…but no finally one day a couple of years ago I started doing a webcomic called The Rock n’ Roll Palace of Love, a while back and it kind of got popular for a second and then sort of faded out. So that kind of warmed me up to saying fuck it, y’know I wanna put out something. I started working on my own zine and then while randomly talking with Joe Escalante one time at a show he was like ‘Well I have a story, wanna do a comic?’ Of course I did, so we did theFear of a Punk Planet comic and it actually sold out! It’s totally awesome and you can find it digitally on Comixology right now. Between the Vandals and my Band there was enough interest generated to have us completely sell out in the first printing.
Then after that, I just kept going, I put out the Come Find Me short story and now I’m working on a graphic novel called Green Teeth, and it’s gonna be about a bunch of Punk Skater kids in my hometown of Petaluma. I’ve been taking a lot of real life elements and mixing them with some made up elements. It’s a horror story that’s sort of like…something terrible is in the river and these kids figure out what’s going on and they have to deal with it.
GG: When you’re doing something like that and incorporating these real life elements…would you consider something like Green Teeth to be sort of semi-autobiographical or just some of the elements from where you grew up? DD: I would say actually both yeah. I’m kind of trying to take the way Stephen King approached his town of Derry, Maine, or how HP Lovecraft approached like…Providence and Arkham in Rhode Island. They made these worlds that were realistic but at the same time fictional, because they all had elements of streets and buildings and families that actually existed there and creating a fictional narrative within that setting. I’m kind of taking on the same thing. Y’know I grew up kind of skating around and hanging around the Phoenix Theatre, this punk venue in Petaluma. What these characters are doing is very much so connected to my experience and the experience of my friends. Come Find Me takes place in 2003 and Green Teeth takes place in 1993 but they reference each other very closely. SS: Yeah I like some of the hidden context in Come Find Me. I read that last night at the Hotel. DD: Yeah there’s definitely references in Come Find Me that call back to Green Teeth and vice-versa.
The Green Teeth incident that happened in ’93, was very big deal that happened in the town, especially if you were a punk or a skater a squatter or homeless. The situation of the river and the creature that was in the river really affects everything. It made sense to me that there would be writing referencing what happened. There’s other clues in Come Find Me that will be really obvious when you read them together. I will have individual issues for Green Teeth, but I think that when I collect it as a graphic novel, Come Find Me will be in that same collection.
GG: Would you see yourself doing anything besides Green Teeth set in maybe the same world and setting along with that after you’re done, or will that be the entire story you have to tell? DD: No there’s actually hidden references in Come Find Me to the next story after that. I don’t have a name for it yet, but like, I grew up kind of outside of town and there was this guy that was a neighbor of ours. He was this really lovable drunk farm boy guy who kind of helped everybody out. He sort of fascinated me as a character, and since I’m taking this world this town that I grew up in and the county around it and twisting it into a kind of horror theme…it kind of struck me as like, what if there was more to him than just being the kind of guy that would help you out at your ranch and fix your car? What if his family had a legacy as series of wardens that had to protect people in this area from these supernatural things? If things had fallen apart over time, where he’s now the only heir to that legacy, but he’s just this good-ol-boy drunk. I’m basing all of it off of real people I’ve met throughout my life, and I think in my head I’d like to see it as three short stories like Come Find Me and three long stories like Green Teeth. There will be like a trilogy essentially with each one having an intro with a short story. I’m hoping to be able to do a bunch of them. That when you read them all they call back and bounce back and forth, so you see different characters at different years. SK: Could you ever see yourself collaborating with someone else like Joe Escalante again? Or is it something you’ve done now and mostly wanna focus on working by yourself? DD: No I definitely would wanna collaborate. I’ve talked to Joe about doing more stuff because we were really happy with how Fear of a Punk Planet did. That’s just an obnoxious story about punk rock in the 90’s and his idea for the next issue is ridiculous. It continues to play upon the stereotypes of punk rock, but he’s also hit me up on another idea he’s had that would involve like…Mexico and vampires and the cartels. It was so completely insane that I was like ‘Yes I will totally draw this.’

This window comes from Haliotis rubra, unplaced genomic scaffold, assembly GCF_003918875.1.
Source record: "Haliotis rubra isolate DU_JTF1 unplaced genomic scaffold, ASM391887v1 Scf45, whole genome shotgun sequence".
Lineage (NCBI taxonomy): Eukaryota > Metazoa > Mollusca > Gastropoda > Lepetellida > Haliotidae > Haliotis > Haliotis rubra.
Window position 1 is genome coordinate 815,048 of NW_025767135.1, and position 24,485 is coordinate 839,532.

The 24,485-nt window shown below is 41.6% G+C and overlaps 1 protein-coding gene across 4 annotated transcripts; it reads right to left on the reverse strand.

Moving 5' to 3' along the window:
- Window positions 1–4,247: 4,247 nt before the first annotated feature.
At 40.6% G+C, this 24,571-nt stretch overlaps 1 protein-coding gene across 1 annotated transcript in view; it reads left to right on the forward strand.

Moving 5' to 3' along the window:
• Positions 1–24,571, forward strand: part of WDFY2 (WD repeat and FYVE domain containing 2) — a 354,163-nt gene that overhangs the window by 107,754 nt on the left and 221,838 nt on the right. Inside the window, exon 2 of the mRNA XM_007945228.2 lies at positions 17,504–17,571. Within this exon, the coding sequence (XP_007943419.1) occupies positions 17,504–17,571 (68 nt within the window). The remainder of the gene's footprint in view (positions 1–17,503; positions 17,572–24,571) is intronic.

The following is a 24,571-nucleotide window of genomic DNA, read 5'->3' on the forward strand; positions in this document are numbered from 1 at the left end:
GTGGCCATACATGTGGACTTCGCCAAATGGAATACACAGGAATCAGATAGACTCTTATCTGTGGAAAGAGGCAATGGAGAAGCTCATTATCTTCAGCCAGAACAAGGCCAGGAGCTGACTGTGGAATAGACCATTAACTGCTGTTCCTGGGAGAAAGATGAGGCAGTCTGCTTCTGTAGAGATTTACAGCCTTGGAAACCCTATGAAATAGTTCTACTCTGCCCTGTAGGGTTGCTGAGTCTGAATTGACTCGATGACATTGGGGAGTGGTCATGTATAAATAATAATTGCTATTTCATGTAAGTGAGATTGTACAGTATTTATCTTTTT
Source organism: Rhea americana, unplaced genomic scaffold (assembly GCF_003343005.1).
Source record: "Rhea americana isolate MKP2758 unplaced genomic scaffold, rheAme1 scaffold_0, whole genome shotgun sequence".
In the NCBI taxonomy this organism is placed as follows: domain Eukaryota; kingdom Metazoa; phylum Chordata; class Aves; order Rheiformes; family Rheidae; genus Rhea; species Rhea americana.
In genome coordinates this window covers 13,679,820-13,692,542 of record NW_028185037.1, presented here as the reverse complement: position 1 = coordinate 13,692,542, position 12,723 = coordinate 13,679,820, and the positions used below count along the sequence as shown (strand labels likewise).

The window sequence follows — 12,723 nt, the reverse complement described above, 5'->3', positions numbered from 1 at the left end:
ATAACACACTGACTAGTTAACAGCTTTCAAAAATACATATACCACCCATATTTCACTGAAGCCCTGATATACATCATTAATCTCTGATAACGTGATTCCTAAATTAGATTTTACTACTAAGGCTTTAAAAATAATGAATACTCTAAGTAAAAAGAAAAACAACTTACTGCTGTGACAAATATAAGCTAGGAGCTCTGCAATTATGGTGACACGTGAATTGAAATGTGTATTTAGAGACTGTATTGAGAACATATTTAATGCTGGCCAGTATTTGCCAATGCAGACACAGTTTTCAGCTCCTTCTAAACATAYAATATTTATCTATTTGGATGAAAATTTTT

It’s tough man, when you sign up for a comic like..I don’t do that full time. I have the band, I work as a professional artist. So it’s tough after a long day, I’ve already spent 8 hours illustrating and designing and then I’m like ‘now I have to work on a comic?’ so I think I’m a lot slower than a normal comic guy can be. I’m trying to force myself to stay on point and get it done.